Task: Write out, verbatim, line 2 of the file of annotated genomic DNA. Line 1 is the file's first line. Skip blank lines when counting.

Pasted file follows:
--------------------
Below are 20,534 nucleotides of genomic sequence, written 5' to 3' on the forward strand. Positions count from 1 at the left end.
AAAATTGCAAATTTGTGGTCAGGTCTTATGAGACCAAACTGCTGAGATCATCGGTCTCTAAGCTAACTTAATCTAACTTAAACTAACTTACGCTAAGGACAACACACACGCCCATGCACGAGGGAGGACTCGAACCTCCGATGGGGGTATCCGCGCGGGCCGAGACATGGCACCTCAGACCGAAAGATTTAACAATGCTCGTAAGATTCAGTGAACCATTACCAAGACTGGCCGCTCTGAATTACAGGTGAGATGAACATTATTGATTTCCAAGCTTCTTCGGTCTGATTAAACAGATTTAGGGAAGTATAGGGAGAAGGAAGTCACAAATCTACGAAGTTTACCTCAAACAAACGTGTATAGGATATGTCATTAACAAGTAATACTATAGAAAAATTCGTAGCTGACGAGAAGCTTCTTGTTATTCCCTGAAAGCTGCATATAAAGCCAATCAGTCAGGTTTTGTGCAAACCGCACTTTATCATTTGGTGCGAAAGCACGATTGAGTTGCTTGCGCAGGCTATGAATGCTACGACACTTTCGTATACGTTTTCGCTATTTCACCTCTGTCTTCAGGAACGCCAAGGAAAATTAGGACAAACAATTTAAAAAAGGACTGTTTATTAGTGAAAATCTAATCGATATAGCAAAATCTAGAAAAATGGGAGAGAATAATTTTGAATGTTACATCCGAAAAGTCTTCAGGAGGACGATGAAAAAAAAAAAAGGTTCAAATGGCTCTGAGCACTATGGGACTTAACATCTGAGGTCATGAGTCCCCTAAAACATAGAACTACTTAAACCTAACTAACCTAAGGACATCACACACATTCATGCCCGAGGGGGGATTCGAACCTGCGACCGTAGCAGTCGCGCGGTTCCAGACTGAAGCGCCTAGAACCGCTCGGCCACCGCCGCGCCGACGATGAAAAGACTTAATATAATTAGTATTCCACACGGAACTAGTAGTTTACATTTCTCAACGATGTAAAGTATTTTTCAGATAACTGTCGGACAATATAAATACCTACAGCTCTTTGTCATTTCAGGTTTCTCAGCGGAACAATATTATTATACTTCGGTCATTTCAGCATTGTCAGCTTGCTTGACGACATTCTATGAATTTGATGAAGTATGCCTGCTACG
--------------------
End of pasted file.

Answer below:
AAAATTGCAAATTTGTGGTCAGGTCTTATGAGACCAAACTGCTGAGATCATCGGTCTCTAAGCTAACTTAATCTAACTTAAACTAACTTACGCTAAGGACAACACACACGCCCATGCACGAGGGAGGACTCGAACCTCCGATGGGGGTATCCGCGCGGGCCGAGACATGGCACCTCAGACCGAAAGATTTAACAATGCTCGTAAGATTCAGTGAACCATTACCAAGACTGGCCGCTCTGAATTACAGGTGAGATGAACATTATTGATTTCCAAGCTTCTTCGGTCTGATTAAACAGATTTAGGGAAGTATAGGGAGAAGGAAGTCACAAATCTACGAAGTTTACCTCAAACAAACGTGTATAGGATATGTCATTAACAAGTAATACTATAGAAAAATTCGTAGCTGACGAGAAGCTTCTTGTTATTCCCTGAAAGCTGCATATAAAGCCAATCAGTCAGGTTTTGTGCAAACCGCACTTTATCATTTGGTGCGAAAGCACGATTGAGTTGCTTGCGCAGGCTATGAATGCTACGACACTTTCGTATACGTTTTCGCTATTTCACCTCTGTCTTCAGGAACGCCAAGGAAAATTAGGACAAACAATTTAAAAAAGGACTGTTTATTAGTGAAAATCTAATCGATATAGCAAAATCTAGAAAAATGGGAGAGAATAATTTTGAATGTTACATCCGAAAAGTCTTCAGGAGGACGATGAAAAAAAAAAAAGGTTCAAATGGCTCTGAGCACTATGGGACTTAACATCTGAGGTCATGAGTCCCCTAAAACATAGAACTACTTAAACCTAACTAACCTAAGGACATCACACACATTCATGCCCGAGGGGGGATTCGAACCTGCGACCGTAGCAGTCGCGCGGTTCCAGACTGAAGCGCCTAGAACCGCTCGGCCACCGCCGCGCCGACGATGAAAAGACTTAATATAATTAGTATTCCACACGGAACTAGTAGTTTACATTTCTCAACGATGTAAAGTATTTTTCAGATAACTGTCGGACAATATAAATACCTACAGCTCTTTGTCATTTCAGGTTTCTCAGCGGAACAATATTATTATACTTCGGTCATTTCAGCATTGTCAGCTTGCTTGACGACATTCTATGAATTTGATGAAGTATGCCTGCTACG